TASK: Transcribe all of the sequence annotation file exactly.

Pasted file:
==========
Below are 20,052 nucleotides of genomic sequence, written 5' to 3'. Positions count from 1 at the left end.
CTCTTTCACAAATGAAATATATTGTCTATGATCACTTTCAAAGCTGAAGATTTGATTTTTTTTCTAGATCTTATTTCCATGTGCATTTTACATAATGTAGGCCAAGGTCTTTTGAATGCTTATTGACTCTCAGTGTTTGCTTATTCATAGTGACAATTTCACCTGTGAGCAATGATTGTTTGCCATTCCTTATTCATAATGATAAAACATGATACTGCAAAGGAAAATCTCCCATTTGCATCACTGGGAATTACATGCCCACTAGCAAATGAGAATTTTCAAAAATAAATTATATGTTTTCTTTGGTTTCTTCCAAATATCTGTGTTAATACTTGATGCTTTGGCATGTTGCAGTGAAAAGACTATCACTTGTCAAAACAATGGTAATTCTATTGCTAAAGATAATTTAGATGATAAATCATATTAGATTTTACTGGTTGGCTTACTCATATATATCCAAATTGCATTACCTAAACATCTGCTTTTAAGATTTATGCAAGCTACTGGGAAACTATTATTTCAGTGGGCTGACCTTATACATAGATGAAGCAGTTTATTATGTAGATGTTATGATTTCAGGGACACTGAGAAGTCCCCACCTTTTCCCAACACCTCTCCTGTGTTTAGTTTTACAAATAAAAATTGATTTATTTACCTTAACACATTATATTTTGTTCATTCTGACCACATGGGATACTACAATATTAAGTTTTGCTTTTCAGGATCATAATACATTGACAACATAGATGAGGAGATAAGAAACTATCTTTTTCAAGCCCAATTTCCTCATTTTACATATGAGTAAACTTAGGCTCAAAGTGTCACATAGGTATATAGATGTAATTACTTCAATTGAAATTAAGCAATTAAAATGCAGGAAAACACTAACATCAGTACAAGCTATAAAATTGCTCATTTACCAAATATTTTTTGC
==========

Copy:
Below are 20,052 nucleotides of genomic sequence, written 5' to 3'. Positions count from 1 at the left end.
CTCTTTCACAAATGAAATATATTGTCTATGATCACTTTCAAAGCTGAAGATTTGATTTTTTTTCTAGATCTTATTTCCATGTGCATTTTACATAATGTAGGCCAAGGTCTTTTGAATGCTTATTGACTCTCAGTGTTTGCTTATTCATAGTGACAATTTCACCTGTGAGCAATGATTGTTTGCCATTCCTTATTCATAATGATAAAACATGATACTGCAAAGGAAAATCTCCCATTTGCATCACTGGGAATTACATGCCCACTAGCAAATGAGAATTTTCAAAAATAAATTATATGTTTTCTTTGGTTTCTTCCAAATATCTGTGTTAATACTTGATGCTTTGGCATGTTGCAGTGAAAAGACTATCACTTGTCAAAACAATGGTAATTCTATTGCTAAAGATAATTTAGATGATAAATCATATTAGATTTTACTGGTTGGCTTACTCATATATATCCAAATTGCATTACCTAAACATCTGCTTTTAAGATTTATGCAAGCTACTGGGAAACTATTATTTCAGTGGGCTGACCTTATACATAGATGAAGCAGTTTATTATGTAGATGTTATGATTTCAGGGACACTGAGAAGTCCCCACCTTTTCCCAACACCTCTCCTGTGTTTAGTTTTACAAATAAAAATTGATTTATTTACCTTAACACATTATATTTTGTTCATTCTGACCACATGGGATACTACAATATTAAGTTTTGCTTTTCAGGATCATAATACATTGACAACATAGATGAGGAGATAAGAAACTATCTTTTTCAAGCCCAATTTCCTCATTTTACATATGAGTAAACTTAGGCTCAAAGTGTCACATAGGTATATAGATGTAATTACTTCAATTGAAATTAAGCAATTAAAATGCAGGAAAACACTAACATCAGTACAAGCTATAAAATTGCTCATTTACCAAATATTTTTTGC